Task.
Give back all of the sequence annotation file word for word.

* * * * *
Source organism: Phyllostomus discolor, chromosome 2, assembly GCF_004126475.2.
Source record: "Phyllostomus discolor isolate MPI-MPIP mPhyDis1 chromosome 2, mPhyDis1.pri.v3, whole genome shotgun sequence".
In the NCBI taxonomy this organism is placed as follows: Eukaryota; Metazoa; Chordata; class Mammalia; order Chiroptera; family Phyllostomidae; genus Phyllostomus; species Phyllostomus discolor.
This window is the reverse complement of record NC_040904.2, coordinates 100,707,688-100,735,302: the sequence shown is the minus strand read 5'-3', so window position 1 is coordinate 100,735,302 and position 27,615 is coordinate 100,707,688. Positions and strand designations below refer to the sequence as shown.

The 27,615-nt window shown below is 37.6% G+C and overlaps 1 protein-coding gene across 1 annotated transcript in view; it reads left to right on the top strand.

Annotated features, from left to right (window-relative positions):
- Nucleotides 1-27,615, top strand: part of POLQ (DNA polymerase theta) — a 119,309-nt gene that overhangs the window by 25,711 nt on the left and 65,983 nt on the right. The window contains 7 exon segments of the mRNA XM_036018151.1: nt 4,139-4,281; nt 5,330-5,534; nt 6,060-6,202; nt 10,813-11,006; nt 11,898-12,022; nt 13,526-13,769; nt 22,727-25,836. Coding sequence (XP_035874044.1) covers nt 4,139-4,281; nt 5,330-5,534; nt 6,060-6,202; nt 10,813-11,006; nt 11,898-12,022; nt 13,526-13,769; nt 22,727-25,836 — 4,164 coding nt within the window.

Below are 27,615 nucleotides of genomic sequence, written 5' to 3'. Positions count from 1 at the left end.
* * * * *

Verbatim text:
Source organism: Phyllostomus discolor, chromosome 2, assembly GCF_004126475.2.
Source record: "Phyllostomus discolor isolate MPI-MPIP mPhyDis1 chromosome 2, mPhyDis1.pri.v3, whole genome shotgun sequence".
In the NCBI taxonomy this organism is placed as follows: Eukaryota; Metazoa; Chordata; class Mammalia; order Chiroptera; family Phyllostomidae; genus Phyllostomus; species Phyllostomus discolor.
This window is the reverse complement of record NC_040904.2, coordinates 100,707,688-100,735,302: the sequence shown is the minus strand read 5'-3', so window position 1 is coordinate 100,735,302 and position 27,615 is coordinate 100,707,688. Positions and strand designations below refer to the sequence as shown.

The 27,615-nt window shown below is 37.6% G+C and overlaps 1 protein-coding gene across 1 annotated transcript in view; it reads left to right on the top strand.

Annotated features, from left to right (window-relative positions):
- Nucleotides 1-27,615, top strand: part of POLQ (DNA polymerase theta) — a 119,309-nt gene that overhangs the window by 25,711 nt on the left and 65,983 nt on the right. The window contains 7 exon segments of the mRNA XM_036018151.1: nt 4,139-4,281; nt 5,330-5,534; nt 6,060-6,202; nt 10,813-11,006; nt 11,898-12,022; nt 13,526-13,769; nt 22,727-25,836. Coding sequence (XP_035874044.1) covers nt 4,139-4,281; nt 5,330-5,534; nt 6,060-6,202; nt 10,813-11,006; nt 11,898-12,022; nt 13,526-13,769; nt 22,727-25,836 — 4,164 coding nt within the window.

Below are 27,615 nucleotides of genomic sequence, written 5' to 3'. Positions count from 1 at the left end.